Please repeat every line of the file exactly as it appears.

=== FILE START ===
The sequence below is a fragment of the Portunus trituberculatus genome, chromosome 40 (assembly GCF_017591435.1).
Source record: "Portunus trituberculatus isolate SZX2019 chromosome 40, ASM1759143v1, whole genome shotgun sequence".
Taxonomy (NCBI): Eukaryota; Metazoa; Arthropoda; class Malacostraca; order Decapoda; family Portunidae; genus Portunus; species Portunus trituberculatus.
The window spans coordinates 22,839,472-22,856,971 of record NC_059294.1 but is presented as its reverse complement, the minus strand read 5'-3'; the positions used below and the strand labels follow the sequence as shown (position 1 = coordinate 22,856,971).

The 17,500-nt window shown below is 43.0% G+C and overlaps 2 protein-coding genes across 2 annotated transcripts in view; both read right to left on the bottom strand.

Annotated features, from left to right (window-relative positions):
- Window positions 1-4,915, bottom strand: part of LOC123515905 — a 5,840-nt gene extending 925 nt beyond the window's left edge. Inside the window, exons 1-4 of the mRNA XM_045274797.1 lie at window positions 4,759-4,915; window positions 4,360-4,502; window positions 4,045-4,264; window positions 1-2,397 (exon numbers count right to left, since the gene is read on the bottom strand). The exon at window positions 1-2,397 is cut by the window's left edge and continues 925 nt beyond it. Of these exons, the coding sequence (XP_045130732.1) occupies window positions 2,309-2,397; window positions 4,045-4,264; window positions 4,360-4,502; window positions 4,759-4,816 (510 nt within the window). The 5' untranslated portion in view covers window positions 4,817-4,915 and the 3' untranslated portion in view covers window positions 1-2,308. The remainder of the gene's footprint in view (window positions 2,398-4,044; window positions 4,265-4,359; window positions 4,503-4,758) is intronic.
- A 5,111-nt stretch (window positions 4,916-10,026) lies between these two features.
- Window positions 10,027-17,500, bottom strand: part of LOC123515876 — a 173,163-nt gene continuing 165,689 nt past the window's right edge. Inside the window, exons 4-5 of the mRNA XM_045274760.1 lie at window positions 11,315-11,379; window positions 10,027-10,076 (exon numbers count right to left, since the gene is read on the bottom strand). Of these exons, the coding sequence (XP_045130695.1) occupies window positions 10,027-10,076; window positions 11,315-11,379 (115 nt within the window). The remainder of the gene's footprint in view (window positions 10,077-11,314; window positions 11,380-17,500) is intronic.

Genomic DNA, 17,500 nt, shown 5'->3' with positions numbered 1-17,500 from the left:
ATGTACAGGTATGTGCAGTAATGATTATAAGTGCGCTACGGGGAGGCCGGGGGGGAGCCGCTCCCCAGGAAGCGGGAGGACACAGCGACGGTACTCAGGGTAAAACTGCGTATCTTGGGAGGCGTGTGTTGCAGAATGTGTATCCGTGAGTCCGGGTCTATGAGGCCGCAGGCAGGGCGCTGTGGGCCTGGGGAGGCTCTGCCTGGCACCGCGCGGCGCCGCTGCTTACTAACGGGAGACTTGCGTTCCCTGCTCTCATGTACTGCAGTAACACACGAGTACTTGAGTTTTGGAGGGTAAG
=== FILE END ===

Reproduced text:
The sequence below is a fragment of the Portunus trituberculatus genome, chromosome 40 (assembly GCF_017591435.1).
Source record: "Portunus trituberculatus isolate SZX2019 chromosome 40, ASM1759143v1, whole genome shotgun sequence".
Taxonomy (NCBI): Eukaryota; Metazoa; Arthropoda; class Malacostraca; order Decapoda; family Portunidae; genus Portunus; species Portunus trituberculatus.
The window spans coordinates 22,839,472-22,856,971 of record NC_059294.1 but is presented as its reverse complement, the minus strand read 5'-3'; the positions used below and the strand labels follow the sequence as shown (position 1 = coordinate 22,856,971).

The 17,500-nt window shown below is 43.0% G+C and overlaps 2 protein-coding genes across 2 annotated transcripts in view; both read right to left on the bottom strand.

Annotated features, from left to right (window-relative positions):
- Window positions 1-4,915, bottom strand: part of LOC123515905 — a 5,840-nt gene extending 925 nt beyond the window's left edge. Inside the window, exons 1-4 of the mRNA XM_045274797.1 lie at window positions 4,759-4,915; window positions 4,360-4,502; window positions 4,045-4,264; window positions 1-2,397 (exon numbers count right to left, since the gene is read on the bottom strand). The exon at window positions 1-2,397 is cut by the window's left edge and continues 925 nt beyond it. Of these exons, the coding sequence (XP_045130732.1) occupies window positions 2,309-2,397; window positions 4,045-4,264; window positions 4,360-4,502; window positions 4,759-4,816 (510 nt within the window). The 5' untranslated portion in view covers window positions 4,817-4,915 and the 3' untranslated portion in view covers window positions 1-2,308. The remainder of the gene's footprint in view (window positions 2,398-4,044; window positions 4,265-4,359; window positions 4,503-4,758) is intronic.
- A 5,111-nt stretch (window positions 4,916-10,026) lies between these two features.
- Window positions 10,027-17,500, bottom strand: part of LOC123515876 — a 173,163-nt gene continuing 165,689 nt past the window's right edge. Inside the window, exons 4-5 of the mRNA XM_045274760.1 lie at window positions 11,315-11,379; window positions 10,027-10,076 (exon numbers count right to left, since the gene is read on the bottom strand). Of these exons, the coding sequence (XP_045130695.1) occupies window positions 10,027-10,076; window positions 11,315-11,379 (115 nt within the window). The remainder of the gene's footprint in view (window positions 10,077-11,314; window positions 11,380-17,500) is intronic.

Genomic DNA, 17,500 nt, shown 5'->3' with positions numbered 1-17,500 from the left:
ATGTACAGGTATGTGCAGTAATGATTATAAGTGCGCTACGGGGAGGCCGGGGGGGAGCCGCTCCCCAGGAAGCGGGAGGACACAGCGACGGTACTCAGGGTAAAACTGCGTATCTTGGGAGGCGTGTGTTGCAGAATGTGTATCCGTGAGTCCGGGTCTATGAGGCCGCAGGCAGGGCGCTGTGGGCCTGGGGAGGCTCTGCCTGGCACCGCGCGGCGCCGCTGCTTACTAACGGGAGACTTGCGTTCCCTGCTCTCATGTACTGCAGTAACACACGAGTACTTGAGTTTTGGAGGGTAAG